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N2 - Carbon dioxide (CO2) sequestration has had significant technological advances in recent years. Unfortunately, these methods are ineffective when the CO2 concentration is extremely low (i.e. air- capture technology). The use of humidity or moisture swing sorbents offers a distinctly different path to extracting CO2 from air. Moisture swing sorbents bind CO2 when relatively dry and release them again when exposed to increased levels of moisture either in the form of liquid water or water vapor. CO2 affinity can be substantially modified by the presence or absence of water. All well studied sorbents are relatively brittle, glass-like materials that swell significantly when exposed to moisture. The strains associated with swelling have so far made it impossible to create large structures from homogenous sorbent material. This has prevented, for example, extruding simple monoliths or long thin strands of pure sorbent materials. Thus, there is a need for a durable moisture swing structure which is better equipped to deal with swelling. Researchers at Arizona State University have invented methods and systems for producing carbon dioxide (CO2) sorbents and structures. The invention includes three unique structures. The first consists of paper composites with sorbent powders attached to the paper structure. The second are Tyvek composites including highly hydrophobic but porous sheets that protect resin powders from direct contact with water. The third method utilizes activated carbon with carbonate ions embedded into the carbon structures. All three of these methods work effectively if the CO2 concentration is very low. Larger moisture swings can be built without problematic swelling. Potential Applications CO2 capture/sequestration Composite materials Air filters Separation of a low-concentration gas from a mixture Benefits and Advantages Versatility The barrier can protect the sorbent from direct contact with salt water without stopping the exposure to moisture, reducing the previously inhibitory dependence on fresh water. Three distinct methods and systems are discussed. Green Technology advances in CO2 capture to allow for better environmental remediation. Download Original PDF For more information about the inventor(s) and their research, please see Dr. Allen wright's directory webpage Dr. Klaus Lackner's directory webpage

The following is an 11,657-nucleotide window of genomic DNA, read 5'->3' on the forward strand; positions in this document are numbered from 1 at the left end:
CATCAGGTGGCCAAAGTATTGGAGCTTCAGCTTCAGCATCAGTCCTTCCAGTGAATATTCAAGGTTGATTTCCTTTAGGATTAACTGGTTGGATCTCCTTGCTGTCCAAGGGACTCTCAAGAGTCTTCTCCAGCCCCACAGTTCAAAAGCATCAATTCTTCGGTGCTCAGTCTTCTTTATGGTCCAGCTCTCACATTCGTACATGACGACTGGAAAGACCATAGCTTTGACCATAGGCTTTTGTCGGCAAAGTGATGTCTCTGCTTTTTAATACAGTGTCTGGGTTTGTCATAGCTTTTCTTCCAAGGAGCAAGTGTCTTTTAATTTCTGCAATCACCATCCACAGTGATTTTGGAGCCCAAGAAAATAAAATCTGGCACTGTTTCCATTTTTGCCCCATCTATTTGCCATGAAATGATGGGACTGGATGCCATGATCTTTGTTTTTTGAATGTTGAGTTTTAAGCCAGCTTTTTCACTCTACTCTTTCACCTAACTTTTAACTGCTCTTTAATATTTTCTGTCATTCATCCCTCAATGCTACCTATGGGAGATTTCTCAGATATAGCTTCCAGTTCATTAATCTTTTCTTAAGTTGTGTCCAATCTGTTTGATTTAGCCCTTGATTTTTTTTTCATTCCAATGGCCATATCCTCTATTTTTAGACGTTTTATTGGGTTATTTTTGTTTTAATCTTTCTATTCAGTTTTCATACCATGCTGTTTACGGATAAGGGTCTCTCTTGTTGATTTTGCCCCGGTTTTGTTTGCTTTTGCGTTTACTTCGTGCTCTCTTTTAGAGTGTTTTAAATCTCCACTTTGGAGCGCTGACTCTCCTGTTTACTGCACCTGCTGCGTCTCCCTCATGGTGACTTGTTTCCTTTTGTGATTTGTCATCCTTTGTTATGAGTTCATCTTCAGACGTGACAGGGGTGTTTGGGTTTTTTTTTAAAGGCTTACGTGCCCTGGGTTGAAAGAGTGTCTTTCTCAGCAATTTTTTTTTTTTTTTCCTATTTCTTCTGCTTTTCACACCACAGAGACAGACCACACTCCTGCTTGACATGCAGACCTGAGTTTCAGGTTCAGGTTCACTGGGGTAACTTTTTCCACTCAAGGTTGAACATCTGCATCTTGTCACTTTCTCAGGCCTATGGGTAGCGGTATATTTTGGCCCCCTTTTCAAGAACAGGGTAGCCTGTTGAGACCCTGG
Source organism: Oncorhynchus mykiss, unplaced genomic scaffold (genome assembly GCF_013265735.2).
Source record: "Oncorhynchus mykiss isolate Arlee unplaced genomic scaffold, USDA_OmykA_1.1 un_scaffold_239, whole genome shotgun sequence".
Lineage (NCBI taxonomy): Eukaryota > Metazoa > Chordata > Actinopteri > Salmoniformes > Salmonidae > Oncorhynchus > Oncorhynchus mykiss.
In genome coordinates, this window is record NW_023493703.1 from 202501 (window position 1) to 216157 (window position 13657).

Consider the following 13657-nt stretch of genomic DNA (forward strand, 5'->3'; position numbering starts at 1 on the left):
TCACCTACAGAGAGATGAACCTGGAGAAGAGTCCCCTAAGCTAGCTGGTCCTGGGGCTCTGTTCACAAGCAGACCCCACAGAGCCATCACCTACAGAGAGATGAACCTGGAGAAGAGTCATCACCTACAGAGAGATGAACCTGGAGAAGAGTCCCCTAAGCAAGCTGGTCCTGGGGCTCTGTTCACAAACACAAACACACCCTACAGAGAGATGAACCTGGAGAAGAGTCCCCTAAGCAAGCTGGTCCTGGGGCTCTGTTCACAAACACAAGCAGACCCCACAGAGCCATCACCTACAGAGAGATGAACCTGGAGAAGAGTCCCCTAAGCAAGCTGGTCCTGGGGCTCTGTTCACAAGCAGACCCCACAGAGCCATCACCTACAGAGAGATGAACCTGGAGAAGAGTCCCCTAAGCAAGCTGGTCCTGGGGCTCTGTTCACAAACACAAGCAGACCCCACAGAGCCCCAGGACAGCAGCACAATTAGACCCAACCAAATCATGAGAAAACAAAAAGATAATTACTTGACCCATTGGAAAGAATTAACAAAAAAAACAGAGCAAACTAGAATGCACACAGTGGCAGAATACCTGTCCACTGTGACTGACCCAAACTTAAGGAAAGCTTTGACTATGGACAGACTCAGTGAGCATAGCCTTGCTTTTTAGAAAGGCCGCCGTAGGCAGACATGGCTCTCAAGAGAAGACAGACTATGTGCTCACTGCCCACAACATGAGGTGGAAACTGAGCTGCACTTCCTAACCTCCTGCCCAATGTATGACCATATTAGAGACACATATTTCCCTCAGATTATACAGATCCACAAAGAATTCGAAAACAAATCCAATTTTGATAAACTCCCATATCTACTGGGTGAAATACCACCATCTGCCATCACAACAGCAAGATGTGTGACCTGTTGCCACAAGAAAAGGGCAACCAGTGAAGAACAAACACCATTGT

AB - Carbon dioxide (CO2) sequestration has had significant technological advances in recent years. Unfortunately, these methods are ineffective when the CO2 concentration is extremely low (i.e. air- capture technology). The use of humidity or moisture swing sorbents offers a distinctly different path to extracting CO2 from air. Moisture swing sorbents bind CO2 when relatively dry and release them again when exposed to increased levels of moisture either in the form of liquid water or water vapor. CO2 affinity can be substantially modified by the presence or absence of water. All well studied sorbents are relatively brittle, glass-like materials that swell significantly when exposed to moisture. The strains associated with swelling have so far made it impossible to create large structures from homogenous sorbent material. This has prevented, for example, extruding simple monoliths or long thin strands of pure sorbent materials. Thus, there is a need for a durable moisture swing structure which is better equipped to deal with swelling. Researchers at Arizona State University have invented methods and systems for producing carbon dioxide (CO2) sorbents and structures. The invention includes three unique structures. The first consists of paper composites with sorbent powders attached to the paper structure. The second are Tyvek composites including highly hydrophobic but porous sheets that protect resin powders from direct contact with water. The third method utilizes activated carbon with carbonate ions embedded into the carbon structures. All three of these methods work effectively if the CO2 concentration is very low. Larger moisture swings can be built without problematic swelling. Potential Applications CO2 capture/sequestration Composite materials Air filters Separation of a low-concentration gas from a mixture Benefits and Advantages Versatility The barrier can protect the sorbent from direct contact with salt water without stopping the exposure to moisture, reducing the previously inhibitory dependence on fresh water. Three distinct methods and systems are discussed. Green Technology advances in CO2 capture to allow for better environmental remediation. Download Original PDF For more information about the inventor(s) and their research, please see Dr. Allen wright's directory webpage Dr. Klaus Lackner's directory webpage